Saturday, 21 March 2009

Life or Death?

This building may look remarkably like a great cathedral, but there is no God inside, just a High Court Judge.

Today, a couple known only as Mr and Mrs T, are planning to spend their final hours enjoying the company of their baby son. Last night they lost a final legal bid to overturn the ruling of the High Court giving Doctors the power to cease the medical intervention which is keeping him alive.

The parents who are, not surprisingly, ‘deeply distressed’ by this ruling, will have the sympathy of everyone today.

“We are and always will be convinced that despite his desperate problems his life is worthwhile and is worth preserving as long as it is possible to do so without causing him undue pain,” their statement said.

“That was the real argument between us and the doctors — they think his life is intolerable and that his disability is such that his life has little purpose.

John Harris, a member of the government’s Human Genetics Commission and professor of bioethics at Manchester University has argued “We can terminate for serious foetal abnormality up to term but cannot kill a newborn. What do people think has happened in the passage down the birth canal to make it okay to kill the foetus at one end of the birth canal but not at the other?” Often people don’t realise how late abortion is carried out in the UK. Over the last four years, there have been repeated calls to restrict the abortion limit, on the grounds that aborting babies at six months (24 weeks) is appalling as babies can survive if born at that stage. But how many people are aware that the 1967 Abortion Act also permits babies to be aborted right up to the moment of birth if the baby has a ’serious’ disability?

The saying ‘two wrongs don’t make a right’ springs to mind.

The ‘Right to life’ argument is intrinsically bound up with the ‘right to death’ argument, a subject which will receive another, long overdue, airing on Monday as a result of Patricia Hewitt’s amendment to the Coroners and Justice Bill.

There will be many who will argue that we have a ‘duty to live’ - and that neither assisted suicide nor euthanasia should be available for those who are not capable either by reduced mental capacity or physical impairment to chose when they die, as permissible under the Suicide Act.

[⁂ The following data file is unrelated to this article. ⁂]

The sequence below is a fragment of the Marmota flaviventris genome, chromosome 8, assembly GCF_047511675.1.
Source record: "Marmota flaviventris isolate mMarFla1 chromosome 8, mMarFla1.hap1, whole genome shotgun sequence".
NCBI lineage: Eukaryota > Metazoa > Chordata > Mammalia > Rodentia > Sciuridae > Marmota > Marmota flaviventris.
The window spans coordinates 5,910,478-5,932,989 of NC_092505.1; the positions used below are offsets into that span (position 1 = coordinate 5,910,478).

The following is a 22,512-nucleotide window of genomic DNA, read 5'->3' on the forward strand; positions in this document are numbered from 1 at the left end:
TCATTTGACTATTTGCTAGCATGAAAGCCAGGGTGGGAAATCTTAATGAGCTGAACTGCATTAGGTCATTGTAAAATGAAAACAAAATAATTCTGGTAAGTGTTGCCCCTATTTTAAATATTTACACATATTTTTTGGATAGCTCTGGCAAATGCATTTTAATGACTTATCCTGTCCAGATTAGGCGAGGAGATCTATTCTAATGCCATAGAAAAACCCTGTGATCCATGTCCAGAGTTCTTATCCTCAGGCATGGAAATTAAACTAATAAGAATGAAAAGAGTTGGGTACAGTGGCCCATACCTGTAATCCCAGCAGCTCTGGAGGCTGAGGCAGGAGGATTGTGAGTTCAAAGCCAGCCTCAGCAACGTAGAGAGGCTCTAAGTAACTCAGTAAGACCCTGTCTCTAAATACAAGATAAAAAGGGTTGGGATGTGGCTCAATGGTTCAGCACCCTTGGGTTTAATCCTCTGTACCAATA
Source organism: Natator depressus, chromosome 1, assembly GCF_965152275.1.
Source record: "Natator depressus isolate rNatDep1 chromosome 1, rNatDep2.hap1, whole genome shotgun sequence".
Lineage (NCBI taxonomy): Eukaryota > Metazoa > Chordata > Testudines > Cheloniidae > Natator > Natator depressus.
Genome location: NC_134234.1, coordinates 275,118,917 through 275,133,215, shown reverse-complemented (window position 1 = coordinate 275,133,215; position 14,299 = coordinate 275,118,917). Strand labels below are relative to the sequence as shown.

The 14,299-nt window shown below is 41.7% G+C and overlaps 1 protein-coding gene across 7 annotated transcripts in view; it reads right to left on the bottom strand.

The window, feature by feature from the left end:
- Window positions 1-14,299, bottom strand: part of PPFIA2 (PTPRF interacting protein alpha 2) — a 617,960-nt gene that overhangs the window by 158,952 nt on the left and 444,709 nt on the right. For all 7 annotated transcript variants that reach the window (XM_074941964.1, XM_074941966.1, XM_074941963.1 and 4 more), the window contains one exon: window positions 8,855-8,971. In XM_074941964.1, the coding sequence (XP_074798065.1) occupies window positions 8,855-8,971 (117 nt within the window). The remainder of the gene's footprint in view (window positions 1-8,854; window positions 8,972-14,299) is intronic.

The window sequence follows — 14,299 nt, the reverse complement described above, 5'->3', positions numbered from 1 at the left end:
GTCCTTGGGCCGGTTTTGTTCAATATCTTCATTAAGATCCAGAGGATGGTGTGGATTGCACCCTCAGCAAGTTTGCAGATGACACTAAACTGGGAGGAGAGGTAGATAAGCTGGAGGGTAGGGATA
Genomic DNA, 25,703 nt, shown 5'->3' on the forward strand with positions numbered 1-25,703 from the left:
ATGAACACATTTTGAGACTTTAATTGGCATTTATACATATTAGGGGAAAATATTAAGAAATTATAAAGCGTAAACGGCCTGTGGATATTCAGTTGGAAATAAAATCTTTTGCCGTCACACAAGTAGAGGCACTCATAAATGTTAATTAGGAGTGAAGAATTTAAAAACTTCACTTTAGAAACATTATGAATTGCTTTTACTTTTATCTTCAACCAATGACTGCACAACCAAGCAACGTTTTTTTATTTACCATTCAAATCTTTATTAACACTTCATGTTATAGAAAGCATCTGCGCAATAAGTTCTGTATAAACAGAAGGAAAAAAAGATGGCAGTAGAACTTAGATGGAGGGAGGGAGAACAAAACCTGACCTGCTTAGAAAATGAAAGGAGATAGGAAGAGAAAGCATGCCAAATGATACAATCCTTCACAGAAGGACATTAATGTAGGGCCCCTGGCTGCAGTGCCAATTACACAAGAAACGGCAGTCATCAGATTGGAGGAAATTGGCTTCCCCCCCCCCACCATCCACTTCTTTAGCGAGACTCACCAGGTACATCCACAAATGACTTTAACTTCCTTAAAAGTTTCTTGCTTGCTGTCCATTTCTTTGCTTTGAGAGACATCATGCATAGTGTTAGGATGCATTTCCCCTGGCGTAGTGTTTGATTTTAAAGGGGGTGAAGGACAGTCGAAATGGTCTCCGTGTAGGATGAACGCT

There will be others who will assert that the ‘right to death’ will lead inexorably to a ‘duty to die’ - as exercised by the notorious laws passed in Germany, and expanded upon by the Nazi government, which saw many hundreds of thousands of mentally incapacitated people exterminated.

So it is a timely point to reflect on the fact that The Mental Capacity Act 2005 contains provisions which allow the Court of Protection to decide on the ‘right to life’ for any of us, not just the ‘hard’ cases which we see emotively reported in the mainstream media, whether we should continue to receive the medical treatment which is keeping us alive.

This is not just an issue of free choice in the matter of your own suicide, but a reminder that it is now the law which can exercised your supposed ‘autonomy’ in these matters.

You do not have the right to demand medical treatment - which includes food and water if supplied under medical supervision - you only have the right to refuse it. If you are not considered to have the mental capacity, either because you are a child, or because you have impaired or non existent capacity, then the court can, and will, exercise that choice on your behalf. It is for that same court to decide whether you are able to make a competent choice. Not you.

It is equally a reminder that you, as parents, can only make those choices on your child’s behalf that a court considers to be in the child’s ‘best interests’. You are but guardians, under the control of the judiciary.

We have truly sleepwalked towards allowing the legislature to contain and curtail our lives in ways in which we scarcely understand.

27 comments:

Goodnight Vienna said...
This comment has been removed by the author.
Goodnight Vienna said...

“We are and always will be convinced that despite his desperate problems his life is worthwhile and is worth preserving as long as it is possible to do so without causing him undue pain,” their statement said." Sounds like Solicitor-speak.

This child couldn't survive outside the womb even with massive medical intervention.

It's heart-rending for the mum & dad but, that's what life is. Some make it; some don’t.

The technological advances since Darwin’s ‘survival of the fittest’ no longer apply. It’s left to governments and judiciary to lay down the law of nature.

wv: uncure

Oldrightie said...